This bumper edition of Francesca Simon’s Horrid Henry tales gave us a neat, complete short story at bedtime for many nights.
The stories certainly didn’t disappoint Toby who despite being familiar with most of them through the TV version still drew great delight from hearing them read to him once again, regularly finishing off some of the sentences!
Francesca Simon’s writing is incredibly tight and some of her plot lines would work just as well in a prime time sitcom.
The characters, though grossly exaggerated, still possess traits that we can relate to either in ourselves or others.
The book’s eponymous hero, a creation to instil the fear in many a parent, manages to be likeable despite his many visible flaws and the endless mischief and scrapes he gets himself into.
He’s also a bit of an underdog. His bad behaviour has led him to be mistrusted and disliked by all and sundry, so for that reason you can’t help root for him. The world viewed through Henry’s eyes is sometimes a baffling and restrictive place full of rules that are begging to be challenged.
Juxtaposed against his well-behaved brother Perfect Peter, Henry is the one you warm to (maybe a little secretly if you’re the parent), and you realise that just sometimes exceptional manners and extreme obedience are a little over-rated. Horrid Henry certainly reminds me to nag a little less!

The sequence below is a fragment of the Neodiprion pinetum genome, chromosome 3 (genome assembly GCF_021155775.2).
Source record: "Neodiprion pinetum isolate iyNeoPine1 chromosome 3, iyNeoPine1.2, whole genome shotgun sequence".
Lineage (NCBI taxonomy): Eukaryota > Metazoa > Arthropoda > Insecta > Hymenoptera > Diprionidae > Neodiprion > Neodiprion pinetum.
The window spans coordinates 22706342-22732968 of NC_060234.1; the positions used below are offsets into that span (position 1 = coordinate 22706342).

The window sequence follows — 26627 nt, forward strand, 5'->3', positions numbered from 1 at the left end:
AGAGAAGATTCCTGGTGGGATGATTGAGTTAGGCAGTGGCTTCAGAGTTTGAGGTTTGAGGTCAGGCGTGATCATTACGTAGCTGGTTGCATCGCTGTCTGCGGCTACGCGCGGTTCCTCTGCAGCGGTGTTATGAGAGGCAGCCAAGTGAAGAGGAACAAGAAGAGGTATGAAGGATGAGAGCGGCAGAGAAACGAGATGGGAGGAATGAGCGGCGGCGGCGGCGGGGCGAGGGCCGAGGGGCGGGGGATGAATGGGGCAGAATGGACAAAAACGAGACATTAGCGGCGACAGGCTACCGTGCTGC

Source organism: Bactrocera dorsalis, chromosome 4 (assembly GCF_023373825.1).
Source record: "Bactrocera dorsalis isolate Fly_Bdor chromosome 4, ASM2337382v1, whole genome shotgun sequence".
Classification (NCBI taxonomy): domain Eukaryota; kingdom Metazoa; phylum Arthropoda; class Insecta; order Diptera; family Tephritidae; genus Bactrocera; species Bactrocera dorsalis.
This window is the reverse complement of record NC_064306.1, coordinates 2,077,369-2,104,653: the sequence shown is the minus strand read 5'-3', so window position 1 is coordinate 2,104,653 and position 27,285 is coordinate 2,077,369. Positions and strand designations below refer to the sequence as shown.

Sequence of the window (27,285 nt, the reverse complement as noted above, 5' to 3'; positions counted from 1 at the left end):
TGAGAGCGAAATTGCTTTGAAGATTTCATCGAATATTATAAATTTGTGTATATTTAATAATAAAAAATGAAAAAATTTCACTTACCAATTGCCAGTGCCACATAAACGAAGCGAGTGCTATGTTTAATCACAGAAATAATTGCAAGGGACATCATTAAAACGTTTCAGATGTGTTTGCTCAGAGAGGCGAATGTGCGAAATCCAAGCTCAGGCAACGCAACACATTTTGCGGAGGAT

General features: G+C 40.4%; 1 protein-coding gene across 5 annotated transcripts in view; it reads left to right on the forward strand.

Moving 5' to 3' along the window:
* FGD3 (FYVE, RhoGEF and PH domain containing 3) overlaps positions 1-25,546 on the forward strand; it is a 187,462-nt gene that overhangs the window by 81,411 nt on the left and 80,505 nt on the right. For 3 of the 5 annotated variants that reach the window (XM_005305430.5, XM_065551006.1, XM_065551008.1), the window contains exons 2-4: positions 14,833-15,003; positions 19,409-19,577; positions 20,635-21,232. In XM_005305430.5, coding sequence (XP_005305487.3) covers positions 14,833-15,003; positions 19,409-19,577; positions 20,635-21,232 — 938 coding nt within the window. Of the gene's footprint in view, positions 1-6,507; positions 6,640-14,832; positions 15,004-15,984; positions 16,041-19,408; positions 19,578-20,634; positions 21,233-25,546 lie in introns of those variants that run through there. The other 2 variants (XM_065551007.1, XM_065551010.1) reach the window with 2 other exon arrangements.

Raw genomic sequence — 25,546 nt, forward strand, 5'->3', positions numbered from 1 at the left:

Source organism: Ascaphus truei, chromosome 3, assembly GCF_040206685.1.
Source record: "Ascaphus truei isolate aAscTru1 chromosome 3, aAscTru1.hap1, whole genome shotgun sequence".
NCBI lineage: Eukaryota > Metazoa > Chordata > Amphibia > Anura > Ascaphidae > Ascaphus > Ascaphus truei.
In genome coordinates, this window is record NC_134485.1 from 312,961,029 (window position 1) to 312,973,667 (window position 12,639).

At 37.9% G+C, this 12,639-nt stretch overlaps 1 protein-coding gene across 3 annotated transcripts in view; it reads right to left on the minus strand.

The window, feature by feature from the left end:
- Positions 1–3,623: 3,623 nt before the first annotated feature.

Most children sit somewhere in between Peter and Henry on the spectrum of behaviour – thankfully.
But what Horrid Henry does so successfully is get inside kids’ heads and give permission feel better about being themselves, while allowing them to fantasise about ripping up the rule book. And it’s all done with a large dose of fun and laughter.
Horrid Henry is my son’s choice of book and he loves these stories with a great passion. I think if you’re looking for an easy bed-time read either to read to your child or encourage them to read themselves, these books are a great start. They are also the perfect introduction to comedic writing and will make books fun again if you have a reluctant reader or a child who is turned off by reading at school.
Fun factor: 5/5
Fidget factor: 0/5
Fear factor: 0/5
Page turnability: 3/5
Mum’s final score: 8/10 – lots of fun but I’d like to move on to different types of stories soon!
Toby’s final score: 10/10 – these tales have given him so much pleasure!